4. The Skeptic
This person is leaning toward joining the movement but has several concerns that are holding them back. Their concerns are not necessarily motivated by harmful intentions, but by what they consider legitimate reasons to hold off on jumping on the bandwagon. They raise their concerns and are willing to engage in a productive dialogue and join in on the process to develop solutions. Their skepticism is a double-edged sword that often causes them to see the glass as half empty, but on the other hand serves as a great vehicle to surface and address legitimate issues that must be dealt with. It is prudent to ensure that this person has a seat at the table and understands that their skepticism is understood and appreciated as long as they manage to channel their energy into becoming part of the solution. Overtime, with the right approach, most skeptics can become the biggest asset to the movement and partner in leading transformation efforts, because they have the discernment to recognize possible issues, the courage to speak up and the willingness to get involved in developing solutions.
5. The Follower
This person is just there to do their job. They follow the crowd and the leader enthusiastically and take pride in doing whatever they understand to be their duty. They form the vast majority of the middle of the bell curve, and thus they represent the potential tipping point in the transformation efforts being successful or not. They are not resisting the movement, but they will likely not be a major force in making it happen until the tipping point is reached. They are in a critical position because depending on their perception of which side is "winning," they will lean one way or the other and ensure that side's success. It is important to give Followers plenty of positive reinforcement and ensure that they understand that they are appreciated. They need to be assured that the expectation is not that they take on a major leadership role in the movement so they don’t feel like supporting the movement would push them outside their comfort zone. It is also important to clarify expectations of the leaders in terms of changes they need to adapt to. It is helpful to give the followers an opportunity to stretch themselves and experiment with leading small parts of the work so they can begin to develop more ownership in the movement. The most important thing to keep in mind with Followers is that they need to know their work is appreciated, and they need to be able to trust and respect that leadership is doing what's best for them and the organization as a whole.
6. The Hopeful
This person tends to be an early adopter of anything that they see as a positive for the future. They are optimistic about what the future holds and they are willing to get involved. They may be a bit hesitant to actively take on tasks and responsibilities and may need a little nudge and encouragement but when prompted, they willingly get involved. It takes very little effort to get this person involved and build on their positive energy to get them in action. At the same time, it is important that their optimism is rewarded and not taken advantage of. They need reinforcement that their faith in the brighter future is reasonable and feasible, and they need to be given ways to directly contribute to the transformation. They also need to be able to trust that the leadership has the best intentions at heart, lest their enthusiasm lead to disappointment and morph into resignation or cynicism.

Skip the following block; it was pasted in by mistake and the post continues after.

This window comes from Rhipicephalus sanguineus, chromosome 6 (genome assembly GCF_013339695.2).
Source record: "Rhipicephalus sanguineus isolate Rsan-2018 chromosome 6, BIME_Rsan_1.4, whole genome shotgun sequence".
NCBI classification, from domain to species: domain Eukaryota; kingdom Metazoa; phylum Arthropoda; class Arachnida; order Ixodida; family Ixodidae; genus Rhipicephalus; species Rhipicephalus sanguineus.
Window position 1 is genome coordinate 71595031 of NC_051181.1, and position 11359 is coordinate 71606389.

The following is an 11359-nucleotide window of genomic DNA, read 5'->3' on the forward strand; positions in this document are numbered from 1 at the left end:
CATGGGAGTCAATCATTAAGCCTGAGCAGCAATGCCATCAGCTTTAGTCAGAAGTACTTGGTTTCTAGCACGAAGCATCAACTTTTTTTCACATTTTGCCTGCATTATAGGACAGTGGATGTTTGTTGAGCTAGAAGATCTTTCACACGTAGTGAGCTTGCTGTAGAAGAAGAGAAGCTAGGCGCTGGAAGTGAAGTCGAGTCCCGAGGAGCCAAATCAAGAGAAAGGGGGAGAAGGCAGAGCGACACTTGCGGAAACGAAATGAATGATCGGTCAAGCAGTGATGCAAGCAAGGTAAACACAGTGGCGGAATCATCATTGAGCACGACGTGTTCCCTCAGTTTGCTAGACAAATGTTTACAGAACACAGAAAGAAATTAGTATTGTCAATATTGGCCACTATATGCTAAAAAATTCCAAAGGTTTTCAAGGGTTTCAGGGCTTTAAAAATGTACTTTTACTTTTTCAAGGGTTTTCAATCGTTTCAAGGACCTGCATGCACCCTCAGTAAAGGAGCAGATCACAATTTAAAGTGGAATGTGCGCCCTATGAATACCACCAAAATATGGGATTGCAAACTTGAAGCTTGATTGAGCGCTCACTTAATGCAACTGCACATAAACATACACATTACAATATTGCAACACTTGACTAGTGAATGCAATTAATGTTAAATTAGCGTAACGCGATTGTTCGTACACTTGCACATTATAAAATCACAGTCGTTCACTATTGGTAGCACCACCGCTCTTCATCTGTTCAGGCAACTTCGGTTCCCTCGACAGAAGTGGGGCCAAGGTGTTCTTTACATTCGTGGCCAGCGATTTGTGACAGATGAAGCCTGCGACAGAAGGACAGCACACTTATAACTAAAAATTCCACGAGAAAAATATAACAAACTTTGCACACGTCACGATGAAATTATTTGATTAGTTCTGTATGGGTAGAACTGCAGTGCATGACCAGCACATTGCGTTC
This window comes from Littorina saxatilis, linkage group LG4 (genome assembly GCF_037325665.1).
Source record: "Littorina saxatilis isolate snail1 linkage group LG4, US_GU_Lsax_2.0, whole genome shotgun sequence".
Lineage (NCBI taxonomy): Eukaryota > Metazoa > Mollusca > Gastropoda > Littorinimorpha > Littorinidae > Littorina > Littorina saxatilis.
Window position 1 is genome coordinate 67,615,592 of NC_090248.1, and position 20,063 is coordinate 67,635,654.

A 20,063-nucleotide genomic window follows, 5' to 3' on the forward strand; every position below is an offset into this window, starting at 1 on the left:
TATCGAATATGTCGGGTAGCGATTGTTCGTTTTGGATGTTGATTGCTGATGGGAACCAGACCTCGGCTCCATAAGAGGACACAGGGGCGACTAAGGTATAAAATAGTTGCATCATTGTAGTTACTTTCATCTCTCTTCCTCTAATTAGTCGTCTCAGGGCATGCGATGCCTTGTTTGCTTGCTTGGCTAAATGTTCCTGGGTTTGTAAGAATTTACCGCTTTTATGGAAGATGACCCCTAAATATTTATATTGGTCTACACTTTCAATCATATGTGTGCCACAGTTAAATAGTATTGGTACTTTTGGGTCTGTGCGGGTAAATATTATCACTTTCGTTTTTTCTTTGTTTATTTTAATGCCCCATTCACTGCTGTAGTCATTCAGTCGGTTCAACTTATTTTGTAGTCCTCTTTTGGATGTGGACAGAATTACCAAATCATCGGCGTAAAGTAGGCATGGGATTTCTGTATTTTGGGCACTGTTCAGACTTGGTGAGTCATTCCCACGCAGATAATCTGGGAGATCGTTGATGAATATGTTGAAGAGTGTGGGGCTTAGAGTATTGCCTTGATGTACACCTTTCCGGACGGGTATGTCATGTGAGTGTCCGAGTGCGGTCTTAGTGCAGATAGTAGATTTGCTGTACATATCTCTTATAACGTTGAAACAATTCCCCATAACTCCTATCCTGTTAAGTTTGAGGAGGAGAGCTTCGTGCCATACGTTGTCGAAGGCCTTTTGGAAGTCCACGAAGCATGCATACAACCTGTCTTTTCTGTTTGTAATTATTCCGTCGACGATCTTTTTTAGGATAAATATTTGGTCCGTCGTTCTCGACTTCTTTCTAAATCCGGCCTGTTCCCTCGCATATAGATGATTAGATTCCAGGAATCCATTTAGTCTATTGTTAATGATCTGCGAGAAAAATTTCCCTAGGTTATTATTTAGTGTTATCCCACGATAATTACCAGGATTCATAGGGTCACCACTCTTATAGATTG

7. The Doer
This person is enthusiastic about the transformation and involved in doing what it takes to get the job done. They promptly act on the decisions that are made and get in action to make them happen. They are also available, ready, and willing to get involved in whatever needs to be done. It’s very important to make sure that this person is clear on the highest priorities and their efforts are channeled to the work that makes the greatest difference. The Doer is like the Hopeful but with an emphasis on action, rather than faith. The Doer may or may not be fully bought in, but the only way they will convince themselves for sure if the transformation is worth the effort is by making the effort to test it out themselves.
8. The Committed
This person is all in. They are enthusiastic about the future. They are in action to make things happen and their commitment goes beyond just doing the work that has been identified. This person’s commitment transcends any negative impact of setbacks and ambiguity. They come up with ideas and they find ways to make them happen. They are respected for their capabilities and others are more likely to follow their lead. It is important to ensure that this person has enough autonomy to be a true steward.
9. The Champion
This person has emerged as a self-appointed champion of the movement. They are fully committed to the culture transformation and actively involved in doing what needs to be done. They have credibility among their peers and others are willing to follow their lead. Additionally, over time, they turn their own followers into leaders like them. They actively identify needs, initiate improvement efforts, and set others up to successfully lead them. They are internally motivated and don’t need a lot of external encouragement to keep going but a little recognition to let them know that they are making a huge difference will go a long way. They are a consummate partner and equal to the leader when it comes to transforming the culture and the community.
An important point to reiterate is that people are always moving in and out of the above mentioned phases. It’s critical not to permanently judge and label people as being a certain way, even if they are predominantly in one phase over another, but always look for ways to elevate them to the next level of commitment and involvement.
Regardless of where you are, and who you meet along the way, I wish you the very best in your culture transformation journey!
About the Author
Amir Ghannad is an international keynote speaker, author of The Transformative Leader, leadership consultant, culture transformation champion, and founder of The Ghannad Group. He has made it his life's work to guide leaders and equip them with the tools, skills, and the mindset necessary to create extraordinary workplace cultures that deliver breakthrough results.
Download his free e-book, titled 5 Practical Steps to Make Your Culture Transformation Stick by clicking here.
As always, have a great week! May you Boldly Declare, Courageously Pursue, and Abundantly Achieve the Extraordinary!